Johnny: Tim Sackett, who you guys know well, have had on this podcast before, we were talking before the session, and he was saying he did some work with an organization that do high volume recruiting, right, so hourly work, and they were saying that that for every 10 people they invite to interview, two turn up. So they did a little bit of work with them to say, right, how can they turn that around? Because this is a problem with all kind of hourly hiring. So they said, well we want to make the people, we want to develop an experience that's going to improve those numbers. And they developed experience that improved it to nine out of 10. and all they did was, for the week between when they booked the interview and the interview is due to take place, they send a text message every day. The text message would be random, like, hey Joel, just double checking. Are we 9:00 AM or 8:00 AM? Can't remember. You reply back, go 9:00 AM. Okay, cool. Hey Joel, just before we come in for interview, let's double check I got your zip code, can you reply?
Johnny: They were formulaic. They built these 10 questions to text, and they were just catching up and confirming stuff that seemed like they were irrelevant, but when they interviewed the people that turned up to say, hey, why did you turn up? They said, you know what, this time around it felt like someone cared about me, like people actually gave a damn. And hourly hiring, companies don't often show that they're caring, but having these 10 touch points by text turned that around.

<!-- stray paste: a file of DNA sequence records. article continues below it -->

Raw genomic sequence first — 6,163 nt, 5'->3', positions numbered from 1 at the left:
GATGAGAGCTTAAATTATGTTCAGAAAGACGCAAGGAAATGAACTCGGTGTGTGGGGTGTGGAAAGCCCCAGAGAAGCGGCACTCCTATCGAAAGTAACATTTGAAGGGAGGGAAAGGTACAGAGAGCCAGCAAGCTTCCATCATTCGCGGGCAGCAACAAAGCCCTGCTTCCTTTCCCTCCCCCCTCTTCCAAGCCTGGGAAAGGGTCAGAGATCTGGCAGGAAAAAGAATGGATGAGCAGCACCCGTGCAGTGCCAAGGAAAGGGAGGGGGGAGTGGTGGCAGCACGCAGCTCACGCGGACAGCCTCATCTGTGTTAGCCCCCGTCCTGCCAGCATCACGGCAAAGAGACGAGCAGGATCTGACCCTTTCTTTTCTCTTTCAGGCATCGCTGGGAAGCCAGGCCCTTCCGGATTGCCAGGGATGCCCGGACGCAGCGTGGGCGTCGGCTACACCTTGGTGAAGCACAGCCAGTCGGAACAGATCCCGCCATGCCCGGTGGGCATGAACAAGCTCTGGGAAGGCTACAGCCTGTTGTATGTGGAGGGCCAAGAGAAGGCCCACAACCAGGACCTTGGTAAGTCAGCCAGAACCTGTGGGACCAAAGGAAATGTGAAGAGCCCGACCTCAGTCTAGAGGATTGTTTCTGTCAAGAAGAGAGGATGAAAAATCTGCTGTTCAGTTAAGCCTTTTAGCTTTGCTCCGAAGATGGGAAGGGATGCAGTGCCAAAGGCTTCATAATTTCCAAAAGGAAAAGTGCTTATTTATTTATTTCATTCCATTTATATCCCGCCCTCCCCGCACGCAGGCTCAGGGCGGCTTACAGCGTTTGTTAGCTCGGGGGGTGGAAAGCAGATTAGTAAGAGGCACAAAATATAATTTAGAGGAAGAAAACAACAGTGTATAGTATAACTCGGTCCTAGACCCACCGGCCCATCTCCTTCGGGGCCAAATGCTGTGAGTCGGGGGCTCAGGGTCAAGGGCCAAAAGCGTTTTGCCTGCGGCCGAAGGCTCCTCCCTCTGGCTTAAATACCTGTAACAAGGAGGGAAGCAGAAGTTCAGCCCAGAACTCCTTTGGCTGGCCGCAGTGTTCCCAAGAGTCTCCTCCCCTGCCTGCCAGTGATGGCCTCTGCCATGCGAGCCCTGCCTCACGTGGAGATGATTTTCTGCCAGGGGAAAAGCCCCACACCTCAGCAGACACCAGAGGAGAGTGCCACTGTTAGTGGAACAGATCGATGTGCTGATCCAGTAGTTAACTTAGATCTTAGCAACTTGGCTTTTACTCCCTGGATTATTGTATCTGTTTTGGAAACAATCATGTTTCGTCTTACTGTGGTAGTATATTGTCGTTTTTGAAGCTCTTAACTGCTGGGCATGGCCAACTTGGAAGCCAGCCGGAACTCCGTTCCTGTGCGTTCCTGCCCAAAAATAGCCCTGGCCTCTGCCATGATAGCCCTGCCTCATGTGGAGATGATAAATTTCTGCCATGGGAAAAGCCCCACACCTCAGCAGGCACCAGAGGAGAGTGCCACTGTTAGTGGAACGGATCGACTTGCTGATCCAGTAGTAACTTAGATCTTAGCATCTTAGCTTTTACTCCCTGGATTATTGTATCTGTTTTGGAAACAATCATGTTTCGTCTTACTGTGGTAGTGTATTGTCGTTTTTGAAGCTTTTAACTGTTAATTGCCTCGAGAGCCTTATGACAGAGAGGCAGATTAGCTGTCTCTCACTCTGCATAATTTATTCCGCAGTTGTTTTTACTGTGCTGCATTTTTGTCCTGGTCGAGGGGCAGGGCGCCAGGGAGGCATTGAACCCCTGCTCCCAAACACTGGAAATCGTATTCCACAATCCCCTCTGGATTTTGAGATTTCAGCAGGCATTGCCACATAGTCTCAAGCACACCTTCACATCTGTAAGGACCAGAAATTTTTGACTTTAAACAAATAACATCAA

Johnny: So that's an example to me of like the inches. Do something that's super simple, anyone could do it, doesn't cost you any money and you can have a really impactful difference on one of the 80 steps that makes hiring better.
Joel: You can even automate that.
Johnny: Yeah, you can. [crosstalk 00:14:11] can automate it.
Joel: We've had companies call texting anti ghosting magic.
Joel: And this is an example, not automated in this case, but texting is sort of a cure all for not getting stood up for interviews.
Johnny: And this was Tim's point. He said there's automation software, but the companies he was dealing with, they are hotels and motels, who employ 50 people and he's like, so it's a big problem for them. Ghosting is a big issue, wastes a lot of management time, reduces the funnel, but they can't afford, it's not justified to have automation software. So he was like, just buy a burner, buy a burner phone for the office. That's the phone we text people from so that if people are off on shifts, there's always somebody replying. Add their contact details and that's the candidate phone.